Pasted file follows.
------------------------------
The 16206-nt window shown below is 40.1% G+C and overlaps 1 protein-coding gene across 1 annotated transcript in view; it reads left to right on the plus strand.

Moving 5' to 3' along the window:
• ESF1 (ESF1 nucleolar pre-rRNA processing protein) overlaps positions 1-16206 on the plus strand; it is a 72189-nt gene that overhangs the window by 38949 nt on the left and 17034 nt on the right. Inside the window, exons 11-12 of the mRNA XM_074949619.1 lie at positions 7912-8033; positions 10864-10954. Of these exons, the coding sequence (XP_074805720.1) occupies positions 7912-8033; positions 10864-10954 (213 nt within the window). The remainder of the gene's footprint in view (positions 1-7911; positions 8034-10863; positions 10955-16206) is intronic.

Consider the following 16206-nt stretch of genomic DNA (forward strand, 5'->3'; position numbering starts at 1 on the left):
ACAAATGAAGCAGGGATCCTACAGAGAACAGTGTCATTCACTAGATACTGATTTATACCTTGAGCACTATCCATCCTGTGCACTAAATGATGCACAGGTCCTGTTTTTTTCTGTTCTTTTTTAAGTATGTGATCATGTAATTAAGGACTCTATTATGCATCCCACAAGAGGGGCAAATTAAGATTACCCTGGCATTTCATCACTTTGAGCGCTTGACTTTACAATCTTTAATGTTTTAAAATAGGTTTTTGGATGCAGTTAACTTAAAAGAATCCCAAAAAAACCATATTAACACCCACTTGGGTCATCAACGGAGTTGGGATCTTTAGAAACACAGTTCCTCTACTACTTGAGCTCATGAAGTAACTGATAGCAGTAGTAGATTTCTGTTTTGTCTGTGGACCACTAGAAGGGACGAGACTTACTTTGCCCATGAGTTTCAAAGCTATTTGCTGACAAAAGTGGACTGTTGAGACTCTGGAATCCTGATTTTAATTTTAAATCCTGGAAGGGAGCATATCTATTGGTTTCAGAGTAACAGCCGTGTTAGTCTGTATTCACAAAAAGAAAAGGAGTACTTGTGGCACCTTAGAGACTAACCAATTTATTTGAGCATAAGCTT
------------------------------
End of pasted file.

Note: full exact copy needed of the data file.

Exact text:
The 16206-nt window shown below is 40.1% G+C and overlaps 1 protein-coding gene across 1 annotated transcript in view; it reads left to right on the plus strand.

Moving 5' to 3' along the window:
• ESF1 (ESF1 nucleolar pre-rRNA processing protein) overlaps positions 1-16206 on the plus strand; it is a 72189-nt gene that overhangs the window by 38949 nt on the left and 17034 nt on the right. Inside the window, exons 11-12 of the mRNA XM_074949619.1 lie at positions 7912-8033; positions 10864-10954. Of these exons, the coding sequence (XP_074805720.1) occupies positions 7912-8033; positions 10864-10954 (213 nt within the window). The remainder of the gene's footprint in view (positions 1-7911; positions 8034-10863; positions 10955-16206) is intronic.

Consider the following 16206-nt stretch of genomic DNA (forward strand, 5'->3'; position numbering starts at 1 on the left):
ACAAATGAAGCAGGGATCCTACAGAGAACAGTGTCATTCACTAGATACTGATTTATACCTTGAGCACTATCCATCCTGTGCACTAAATGATGCACAGGTCCTGTTTTTTTCTGTTCTTTTTTAAGTATGTGATCATGTAATTAAGGACTCTATTATGCATCCCACAAGAGGGGCAAATTAAGATTACCCTGGCATTTCATCACTTTGAGCGCTTGACTTTACAATCTTTAATGTTTTAAAATAGGTTTTTGGATGCAGTTAACTTAAAAGAATCCCAAAAAAACCATATTAACACCCACTTGGGTCATCAACGGAGTTGGGATCTTTAGAAACACAGTTCCTCTACTACTTGAGCTCATGAAGTAACTGATAGCAGTAGTAGATTTCTGTTTTGTCTGTGGACCACTAGAAGGGACGAGACTTACTTTGCCCATGAGTTTCAAAGCTATTTGCTGACAAAAGTGGACTGTTGAGACTCTGGAATCCTGATTTTAATTTTAAATCCTGGAAGGGAGCATATCTATTGGTTTCAGAGTAACAGCCGTGTTAGTCTGTATTCACAAAAAGAAAAGGAGTACTTGTGGCACCTTAGAGACTAACCAATTTATTTGAGCATAAGCTT